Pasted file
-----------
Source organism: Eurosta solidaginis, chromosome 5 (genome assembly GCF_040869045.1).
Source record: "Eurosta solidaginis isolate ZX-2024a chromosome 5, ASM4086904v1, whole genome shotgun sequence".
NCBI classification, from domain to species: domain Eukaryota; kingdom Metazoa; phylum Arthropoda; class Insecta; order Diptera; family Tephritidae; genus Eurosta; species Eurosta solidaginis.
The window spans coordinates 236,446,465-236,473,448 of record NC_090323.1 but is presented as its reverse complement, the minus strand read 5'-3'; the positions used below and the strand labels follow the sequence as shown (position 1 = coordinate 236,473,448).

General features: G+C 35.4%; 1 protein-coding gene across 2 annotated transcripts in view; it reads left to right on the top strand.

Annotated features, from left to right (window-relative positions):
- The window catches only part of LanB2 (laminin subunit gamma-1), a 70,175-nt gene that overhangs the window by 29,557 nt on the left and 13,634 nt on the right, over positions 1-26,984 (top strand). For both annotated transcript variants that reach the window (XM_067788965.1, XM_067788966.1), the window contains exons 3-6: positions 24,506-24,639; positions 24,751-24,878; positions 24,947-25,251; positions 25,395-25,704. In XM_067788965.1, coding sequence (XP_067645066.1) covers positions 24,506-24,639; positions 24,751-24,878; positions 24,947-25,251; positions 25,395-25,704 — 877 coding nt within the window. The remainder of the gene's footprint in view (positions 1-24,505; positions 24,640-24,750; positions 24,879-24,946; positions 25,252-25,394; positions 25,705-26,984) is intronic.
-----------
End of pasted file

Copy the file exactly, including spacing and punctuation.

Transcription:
Source organism: Eurosta solidaginis, chromosome 5 (genome assembly GCF_040869045.1).
Source record: "Eurosta solidaginis isolate ZX-2024a chromosome 5, ASM4086904v1, whole genome shotgun sequence".
NCBI classification, from domain to species: domain Eukaryota; kingdom Metazoa; phylum Arthropoda; class Insecta; order Diptera; family Tephritidae; genus Eurosta; species Eurosta solidaginis.
The window spans coordinates 236,446,465-236,473,448 of record NC_090323.1 but is presented as its reverse complement, the minus strand read 5'-3'; the positions used below and the strand labels follow the sequence as shown (position 1 = coordinate 236,473,448).

General features: G+C 35.4%; 1 protein-coding gene across 2 annotated transcripts in view; it reads left to right on the top strand.

Annotated features, from left to right (window-relative positions):
- The window catches only part of LanB2 (laminin subunit gamma-1), a 70,175-nt gene that overhangs the window by 29,557 nt on the left and 13,634 nt on the right, over positions 1-26,984 (top strand). For both annotated transcript variants that reach the window (XM_067788965.1, XM_067788966.1), the window contains exons 3-6: positions 24,506-24,639; positions 24,751-24,878; positions 24,947-25,251; positions 25,395-25,704. In XM_067788965.1, coding sequence (XP_067645066.1) covers positions 24,506-24,639; positions 24,751-24,878; positions 24,947-25,251; positions 25,395-25,704 — 877 coding nt within the window. The remainder of the gene's footprint in view (positions 1-24,505; positions 24,640-24,750; positions 24,879-24,946; positions 25,252-25,394; positions 25,705-26,984) is intronic.